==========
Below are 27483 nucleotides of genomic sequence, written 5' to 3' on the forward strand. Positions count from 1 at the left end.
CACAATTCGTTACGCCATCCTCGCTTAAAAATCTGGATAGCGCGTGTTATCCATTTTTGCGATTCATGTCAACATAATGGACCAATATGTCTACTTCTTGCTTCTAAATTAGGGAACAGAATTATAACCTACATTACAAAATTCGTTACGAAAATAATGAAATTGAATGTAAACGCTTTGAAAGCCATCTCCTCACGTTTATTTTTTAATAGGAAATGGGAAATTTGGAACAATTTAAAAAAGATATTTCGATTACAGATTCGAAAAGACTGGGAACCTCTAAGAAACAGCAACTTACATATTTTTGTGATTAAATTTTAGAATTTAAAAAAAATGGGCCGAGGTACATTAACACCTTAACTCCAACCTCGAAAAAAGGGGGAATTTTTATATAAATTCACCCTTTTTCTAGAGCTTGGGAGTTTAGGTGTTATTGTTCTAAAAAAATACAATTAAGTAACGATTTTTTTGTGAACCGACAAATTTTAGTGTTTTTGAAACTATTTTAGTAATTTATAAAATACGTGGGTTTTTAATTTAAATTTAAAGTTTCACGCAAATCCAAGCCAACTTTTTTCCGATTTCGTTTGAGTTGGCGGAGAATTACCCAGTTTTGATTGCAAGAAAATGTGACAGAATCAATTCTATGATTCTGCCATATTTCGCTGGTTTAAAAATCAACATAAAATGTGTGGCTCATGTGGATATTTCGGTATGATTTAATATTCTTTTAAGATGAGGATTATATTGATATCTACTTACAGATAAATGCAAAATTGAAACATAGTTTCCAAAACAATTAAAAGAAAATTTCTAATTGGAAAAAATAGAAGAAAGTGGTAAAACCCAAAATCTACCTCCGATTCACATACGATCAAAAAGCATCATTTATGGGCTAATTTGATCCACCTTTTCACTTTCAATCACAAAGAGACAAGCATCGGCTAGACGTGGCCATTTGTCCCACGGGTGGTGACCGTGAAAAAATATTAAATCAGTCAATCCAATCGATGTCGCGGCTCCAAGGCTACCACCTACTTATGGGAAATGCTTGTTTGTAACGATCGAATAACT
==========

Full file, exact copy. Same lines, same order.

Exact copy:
Below are 27483 nucleotides of genomic sequence, written 5' to 3' on the forward strand. Positions count from 1 at the left end.
CACAATTCGTTACGCCATCCTCGCTTAAAAATCTGGATAGCGCGTGTTATCCATTTTTGCGATTCATGTCAACATAATGGACCAATATGTCTACTTCTTGCTTCTAAATTAGGGAACAGAATTATAACCTACATTACAAAATTCGTTACGAAAATAATGAAATTGAATGTAAACGCTTTGAAAGCCATCTCCTCACGTTTATTTTTTAATAGGAAATGGGAAATTTGGAACAATTTAAAAAAGATATTTCGATTACAGATTCGAAAAGACTGGGAACCTCTAAGAAACAGCAACTTACATATTTTTGTGATTAAATTTTAGAATTTAAAAAAAATGGGCCGAGGTACATTAACACCTTAACTCCAACCTCGAAAAAAGGGGGAATTTTTATATAAATTCACCCTTTTTCTAGAGCTTGGGAGTTTAGGTGTTATTGTTCTAAAAAAATACAATTAAGTAACGATTTTTTTGTGAACCGACAAATTTTAGTGTTTTTGAAACTATTTTAGTAATTTATAAAATACGTGGGTTTTTAATTTAAATTTAAAGTTTCACGCAAATCCAAGCCAACTTTTTTCCGATTTCGTTTGAGTTGGCGGAGAATTACCCAGTTTTGATTGCAAGAAAATGTGACAGAATCAATTCTATGATTCTGCCATATTTCGCTGGTTTAAAAATCAACATAAAATGTGTGGCTCATGTGGATATTTCGGTATGATTTAATATTCTTTTAAGATGAGGATTATATTGATATCTACTTACAGATAAATGCAAAATTGAAACATAGTTTCCAAAACAATTAAAAGAAAATTTCTAATTGGAAAAAATAGAAGAAAGTGGTAAAACCCAAAATCTACCTCCGATTCACATACGATCAAAAAGCATCATTTATGGGCTAATTTGATCCACCTTTTCACTTTCAATCACAAAGAGACAAGCATCGGCTAGACGTGGCCATTTGTCCCACGGGTGGTGACCGTGAAAAAATATTAAATCAGTCAATCCAATCGATGTCGCGGCTCCAAGGCTACCACCTACTTATGGGAAATGCTTGTTTGTAACGATCGAATAACT